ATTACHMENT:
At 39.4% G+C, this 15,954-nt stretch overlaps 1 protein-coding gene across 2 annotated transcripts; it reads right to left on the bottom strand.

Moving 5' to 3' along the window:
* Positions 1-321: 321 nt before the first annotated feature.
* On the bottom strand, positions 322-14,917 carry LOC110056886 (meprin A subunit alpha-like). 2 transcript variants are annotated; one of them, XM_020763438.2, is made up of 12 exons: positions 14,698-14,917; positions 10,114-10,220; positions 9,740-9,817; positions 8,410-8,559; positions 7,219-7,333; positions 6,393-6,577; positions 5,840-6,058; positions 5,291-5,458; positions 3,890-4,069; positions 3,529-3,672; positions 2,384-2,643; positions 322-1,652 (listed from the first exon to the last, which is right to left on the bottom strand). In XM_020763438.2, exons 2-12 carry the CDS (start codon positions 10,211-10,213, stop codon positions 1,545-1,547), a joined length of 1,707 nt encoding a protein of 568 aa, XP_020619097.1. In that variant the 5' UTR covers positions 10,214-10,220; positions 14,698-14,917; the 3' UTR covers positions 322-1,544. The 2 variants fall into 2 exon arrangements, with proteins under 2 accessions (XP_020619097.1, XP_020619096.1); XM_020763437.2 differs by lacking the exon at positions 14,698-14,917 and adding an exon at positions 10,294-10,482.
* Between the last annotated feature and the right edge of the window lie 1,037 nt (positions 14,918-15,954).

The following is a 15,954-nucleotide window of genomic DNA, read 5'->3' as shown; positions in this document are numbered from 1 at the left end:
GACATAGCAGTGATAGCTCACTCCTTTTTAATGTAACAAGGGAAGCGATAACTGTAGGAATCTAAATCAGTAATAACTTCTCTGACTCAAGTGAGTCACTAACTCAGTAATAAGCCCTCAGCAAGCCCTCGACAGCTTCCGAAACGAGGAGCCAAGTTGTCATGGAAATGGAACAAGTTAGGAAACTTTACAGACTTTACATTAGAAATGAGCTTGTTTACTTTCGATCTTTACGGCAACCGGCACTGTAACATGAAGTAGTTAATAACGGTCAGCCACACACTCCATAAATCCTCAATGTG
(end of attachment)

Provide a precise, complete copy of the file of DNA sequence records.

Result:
At 39.4% G+C, this 15,954-nt stretch overlaps 1 protein-coding gene across 2 annotated transcripts; it reads right to left on the bottom strand.

Moving 5' to 3' along the window:
* Positions 1-321: 321 nt before the first annotated feature.
* On the bottom strand, positions 322-14,917 carry LOC110056886 (meprin A subunit alpha-like). 2 transcript variants are annotated; one of them, XM_020763438.2, is made up of 12 exons: positions 14,698-14,917; positions 10,114-10,220; positions 9,740-9,817; positions 8,410-8,559; positions 7,219-7,333; positions 6,393-6,577; positions 5,840-6,058; positions 5,291-5,458; positions 3,890-4,069; positions 3,529-3,672; positions 2,384-2,643; positions 322-1,652 (listed from the first exon to the last, which is right to left on the bottom strand). In XM_020763438.2, exons 2-12 carry the CDS (start codon positions 10,211-10,213, stop codon positions 1,545-1,547), a joined length of 1,707 nt encoding a protein of 568 aa, XP_020619097.1. In that variant the 5' UTR covers positions 10,214-10,220; positions 14,698-14,917; the 3' UTR covers positions 322-1,544. The 2 variants fall into 2 exon arrangements, with proteins under 2 accessions (XP_020619097.1, XP_020619096.1); XM_020763437.2 differs by lacking the exon at positions 14,698-14,917 and adding an exon at positions 10,294-10,482.
* Between the last annotated feature and the right edge of the window lie 1,037 nt (positions 14,918-15,954).

The following is a 15,954-nucleotide window of genomic DNA, read 5'->3' as shown; positions in this document are numbered from 1 at the left end:
GACATAGCAGTGATAGCTCACTCCTTTTTAATGTAACAAGGGAAGCGATAACTGTAGGAATCTAAATCAGTAATAACTTCTCTGACTCAAGTGAGTCACTAACTCAGTAATAAGCCCTCAGCAAGCCCTCGACAGCTTCCGAAACGAGGAGCCAAGTTGTCATGGAAATGGAACAAGTTAGGAAACTTTACAGACTTTACATTAGAAATGAGCTTGTTTACTTTCGATCTTTACGGCAACCGGCACTGTAACATGAAGTAGTTAATAACGGTCAGCCACACACTCCATAAATCCTCAATGTG